“If I wasn’t in the trades?” General Foreman Cory Naranjo considers the question as the walkie-talkie affixed to his vest crackles to life. He’s stumped. “I never really considered it,” he concludes. “I’d probably be working an office job, hating life.” Laughter.
It’s true that Naranjo does seem incredibly suited to his leadership role at Hoffman Construction. He is currently working at the Intel building site Hoffman Construction has been developing in Beaverton and he has spent his entire career in construction at this very company, starting as a Carpenter Apprentice. “I guess that’s a big accomplishment,” he reflects somewhat modestly.
Naranjo had plenty of options when it came to jobs. He got good grades in high school, started working early, at 15 when he did a turn on a summer work crew for the city of Woodland, Washington, where he grew up with his dad, who worked for Weyerhaeuser (and who moved here from Jalisco, Mexico) and mom (who has Italian heritage) who is a registered nurse.
That first summer, he worked at flagging, cleanup, and weeding around the city. But in 2000, when he graduated high school, he was put to work right away in a leadership position as a lead man at General Steel loading trucks.
“It was a lot of responsibility,” he recalls. Maybe that’s why, when he started dating his now-wife Kathleen and her father-in-law impressed upon him the earning potential and the benefits that could be gained from a career in the trades, he reconsidered his plans for higher education. In 2001, he joined a carpentry apprenticeship program at Hoffman.
“I was green – it was interesting,” he says lightly. “You don’t know what you’re getting into until you’re out there doing it. You’re working in all kinds of weather and elements as opposed to sitting in an office all week long.” He learned lots of skills in residential and house building, a big contrast from the large-scale work he’s engaged in when we catch up with him at Intel.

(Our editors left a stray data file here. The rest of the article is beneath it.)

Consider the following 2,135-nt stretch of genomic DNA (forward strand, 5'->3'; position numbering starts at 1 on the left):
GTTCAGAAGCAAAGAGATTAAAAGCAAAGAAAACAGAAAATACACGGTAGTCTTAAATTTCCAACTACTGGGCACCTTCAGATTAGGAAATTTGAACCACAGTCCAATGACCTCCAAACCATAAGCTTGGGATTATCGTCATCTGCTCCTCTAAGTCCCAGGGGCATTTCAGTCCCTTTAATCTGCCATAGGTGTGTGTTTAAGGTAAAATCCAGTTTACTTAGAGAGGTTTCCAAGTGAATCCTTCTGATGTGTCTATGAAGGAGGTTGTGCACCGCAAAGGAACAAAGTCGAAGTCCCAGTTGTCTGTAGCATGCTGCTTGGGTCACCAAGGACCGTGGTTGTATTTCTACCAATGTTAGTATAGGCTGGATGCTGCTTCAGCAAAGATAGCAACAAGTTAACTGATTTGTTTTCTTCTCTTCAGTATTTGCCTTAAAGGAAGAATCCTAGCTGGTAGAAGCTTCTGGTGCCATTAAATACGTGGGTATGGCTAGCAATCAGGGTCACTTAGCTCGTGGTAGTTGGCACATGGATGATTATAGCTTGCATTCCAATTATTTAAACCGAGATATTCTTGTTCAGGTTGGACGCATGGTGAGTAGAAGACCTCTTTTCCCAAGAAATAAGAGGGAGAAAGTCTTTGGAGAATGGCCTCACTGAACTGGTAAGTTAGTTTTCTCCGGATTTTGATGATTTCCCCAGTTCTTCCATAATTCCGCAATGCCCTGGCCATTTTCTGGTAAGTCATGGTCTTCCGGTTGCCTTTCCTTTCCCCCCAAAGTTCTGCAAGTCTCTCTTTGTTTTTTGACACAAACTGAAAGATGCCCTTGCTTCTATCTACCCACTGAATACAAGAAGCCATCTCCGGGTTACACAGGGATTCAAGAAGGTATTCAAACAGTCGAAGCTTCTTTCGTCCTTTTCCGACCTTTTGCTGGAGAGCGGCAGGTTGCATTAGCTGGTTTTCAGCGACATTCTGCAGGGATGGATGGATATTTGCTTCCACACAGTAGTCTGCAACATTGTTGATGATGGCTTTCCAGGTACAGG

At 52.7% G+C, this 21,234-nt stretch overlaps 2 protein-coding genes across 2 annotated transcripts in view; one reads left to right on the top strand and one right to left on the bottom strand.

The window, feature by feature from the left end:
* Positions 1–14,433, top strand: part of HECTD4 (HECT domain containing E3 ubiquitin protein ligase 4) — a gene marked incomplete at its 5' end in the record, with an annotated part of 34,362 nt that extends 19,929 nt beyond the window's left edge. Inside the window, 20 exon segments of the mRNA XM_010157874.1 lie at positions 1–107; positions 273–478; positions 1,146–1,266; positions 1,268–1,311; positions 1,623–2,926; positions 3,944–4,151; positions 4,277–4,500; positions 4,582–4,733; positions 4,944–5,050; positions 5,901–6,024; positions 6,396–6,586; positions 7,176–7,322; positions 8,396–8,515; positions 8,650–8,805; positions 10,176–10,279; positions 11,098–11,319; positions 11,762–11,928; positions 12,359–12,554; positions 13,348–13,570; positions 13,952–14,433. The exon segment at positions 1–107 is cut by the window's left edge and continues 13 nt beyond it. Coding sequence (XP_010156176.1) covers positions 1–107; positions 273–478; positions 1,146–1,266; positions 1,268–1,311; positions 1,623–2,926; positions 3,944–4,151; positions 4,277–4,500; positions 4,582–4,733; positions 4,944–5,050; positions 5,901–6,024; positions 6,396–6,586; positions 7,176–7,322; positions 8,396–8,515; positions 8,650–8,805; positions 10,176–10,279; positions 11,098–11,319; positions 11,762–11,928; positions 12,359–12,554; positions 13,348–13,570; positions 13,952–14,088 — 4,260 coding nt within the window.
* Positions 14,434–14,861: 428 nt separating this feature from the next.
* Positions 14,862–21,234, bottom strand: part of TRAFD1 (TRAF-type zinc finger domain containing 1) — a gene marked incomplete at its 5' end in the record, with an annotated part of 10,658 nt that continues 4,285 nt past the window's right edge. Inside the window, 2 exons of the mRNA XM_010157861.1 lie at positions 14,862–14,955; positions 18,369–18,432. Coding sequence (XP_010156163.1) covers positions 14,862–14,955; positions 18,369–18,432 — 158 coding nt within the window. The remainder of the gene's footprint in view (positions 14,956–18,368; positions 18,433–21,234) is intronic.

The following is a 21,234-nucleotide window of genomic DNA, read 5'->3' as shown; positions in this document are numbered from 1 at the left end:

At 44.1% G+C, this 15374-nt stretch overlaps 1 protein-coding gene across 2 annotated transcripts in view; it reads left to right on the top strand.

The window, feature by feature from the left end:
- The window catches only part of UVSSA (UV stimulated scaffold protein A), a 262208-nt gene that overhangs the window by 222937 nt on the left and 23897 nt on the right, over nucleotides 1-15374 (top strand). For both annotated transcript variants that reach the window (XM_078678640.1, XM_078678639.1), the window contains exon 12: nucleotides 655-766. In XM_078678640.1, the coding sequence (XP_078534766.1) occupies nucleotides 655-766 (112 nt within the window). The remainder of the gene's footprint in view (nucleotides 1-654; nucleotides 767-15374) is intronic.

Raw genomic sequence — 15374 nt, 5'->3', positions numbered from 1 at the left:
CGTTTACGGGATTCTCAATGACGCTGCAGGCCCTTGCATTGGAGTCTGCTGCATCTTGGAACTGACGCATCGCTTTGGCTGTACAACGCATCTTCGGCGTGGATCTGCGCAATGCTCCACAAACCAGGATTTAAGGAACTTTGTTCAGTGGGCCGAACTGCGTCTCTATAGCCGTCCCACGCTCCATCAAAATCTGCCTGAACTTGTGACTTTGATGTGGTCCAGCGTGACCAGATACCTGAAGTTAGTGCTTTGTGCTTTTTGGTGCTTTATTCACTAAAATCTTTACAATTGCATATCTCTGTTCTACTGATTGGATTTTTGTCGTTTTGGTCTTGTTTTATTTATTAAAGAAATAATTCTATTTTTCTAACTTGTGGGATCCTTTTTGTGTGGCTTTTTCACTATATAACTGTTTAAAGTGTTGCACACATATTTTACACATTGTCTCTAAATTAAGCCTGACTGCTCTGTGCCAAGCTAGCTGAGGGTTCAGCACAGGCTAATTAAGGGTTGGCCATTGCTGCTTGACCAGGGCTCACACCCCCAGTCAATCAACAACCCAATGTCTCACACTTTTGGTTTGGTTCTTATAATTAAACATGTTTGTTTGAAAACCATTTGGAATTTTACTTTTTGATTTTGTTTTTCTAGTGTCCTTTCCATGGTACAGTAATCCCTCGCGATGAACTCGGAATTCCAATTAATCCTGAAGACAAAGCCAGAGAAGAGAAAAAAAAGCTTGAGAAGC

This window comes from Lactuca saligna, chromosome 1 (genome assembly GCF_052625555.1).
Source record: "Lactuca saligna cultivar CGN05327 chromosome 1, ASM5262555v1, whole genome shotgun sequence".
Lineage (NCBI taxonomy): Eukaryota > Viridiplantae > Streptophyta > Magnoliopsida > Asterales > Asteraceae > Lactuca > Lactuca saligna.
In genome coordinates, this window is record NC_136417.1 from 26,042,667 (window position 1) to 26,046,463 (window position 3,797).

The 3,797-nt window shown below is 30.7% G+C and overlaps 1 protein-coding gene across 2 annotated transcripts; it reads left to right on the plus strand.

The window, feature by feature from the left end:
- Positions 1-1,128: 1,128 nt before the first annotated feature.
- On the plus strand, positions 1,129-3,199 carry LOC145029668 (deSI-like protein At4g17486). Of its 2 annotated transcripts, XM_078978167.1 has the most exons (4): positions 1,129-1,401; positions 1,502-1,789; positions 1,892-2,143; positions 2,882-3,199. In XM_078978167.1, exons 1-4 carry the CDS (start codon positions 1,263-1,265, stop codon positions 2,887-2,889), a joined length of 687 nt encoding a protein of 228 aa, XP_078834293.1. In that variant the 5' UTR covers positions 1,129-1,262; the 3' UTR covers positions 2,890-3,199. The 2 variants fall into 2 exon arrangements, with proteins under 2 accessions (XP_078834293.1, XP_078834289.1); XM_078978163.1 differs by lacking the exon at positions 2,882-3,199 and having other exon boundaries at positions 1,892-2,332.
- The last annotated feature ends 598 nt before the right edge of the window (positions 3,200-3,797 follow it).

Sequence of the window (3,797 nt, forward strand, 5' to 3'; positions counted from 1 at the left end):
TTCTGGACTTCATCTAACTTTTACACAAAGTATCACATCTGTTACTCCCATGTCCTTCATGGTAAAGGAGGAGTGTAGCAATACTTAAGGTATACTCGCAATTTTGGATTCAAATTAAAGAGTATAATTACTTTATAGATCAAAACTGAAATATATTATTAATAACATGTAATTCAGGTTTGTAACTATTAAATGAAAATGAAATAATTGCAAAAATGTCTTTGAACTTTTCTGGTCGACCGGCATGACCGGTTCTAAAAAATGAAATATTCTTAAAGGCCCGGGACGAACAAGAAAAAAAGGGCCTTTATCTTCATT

“Hoffman is a good company,” Naranjo says. “We’re like family here. Everyone’s mellow, takes into consideration what’s going on.” He counts as his biggest accomplishment his quick rise to Foreman with the company – his first job as a lead he spent learning alongside Amos Austinson, now working as a Field Superintendent, who Cory credits with teaching him a lot of what he knows. Naranjo’s first turn as foreman he spent working with his friend and teacher on the Waterfront Pearl condos in downtown Portland.
How did Naranjo manage his relatively quick rise up the building trades ladder? He reckons it has to do with being a hard worker and that, “a good leader has to be knowledgeable, willing to listen to the group of workers that you got, willing to admit when you’ve made a mistake.” Now his goal is to be a Superintendent like Austinson.
When asked if he has ever experienced challenges on the job as a man with Latino heritage, Naranjo shrugs. Not personally, he says – though he has seen the obstacles that can come to those for whom English is not their first language. “People kind of get aggravated, and it can play a role in who gets hired.”
But now that Naranjo is a father – Christopher was born to the couple in 2002, with Lily and Olivia quick to follow – the benefits of being in the trades are clear. “I was able to purchase a house when I was 21,” he tells us. His wife is able to be a stay-at-home mom, which he’s proud of. “We have a pretty nice lifestyle – the benefits of hard work pays.”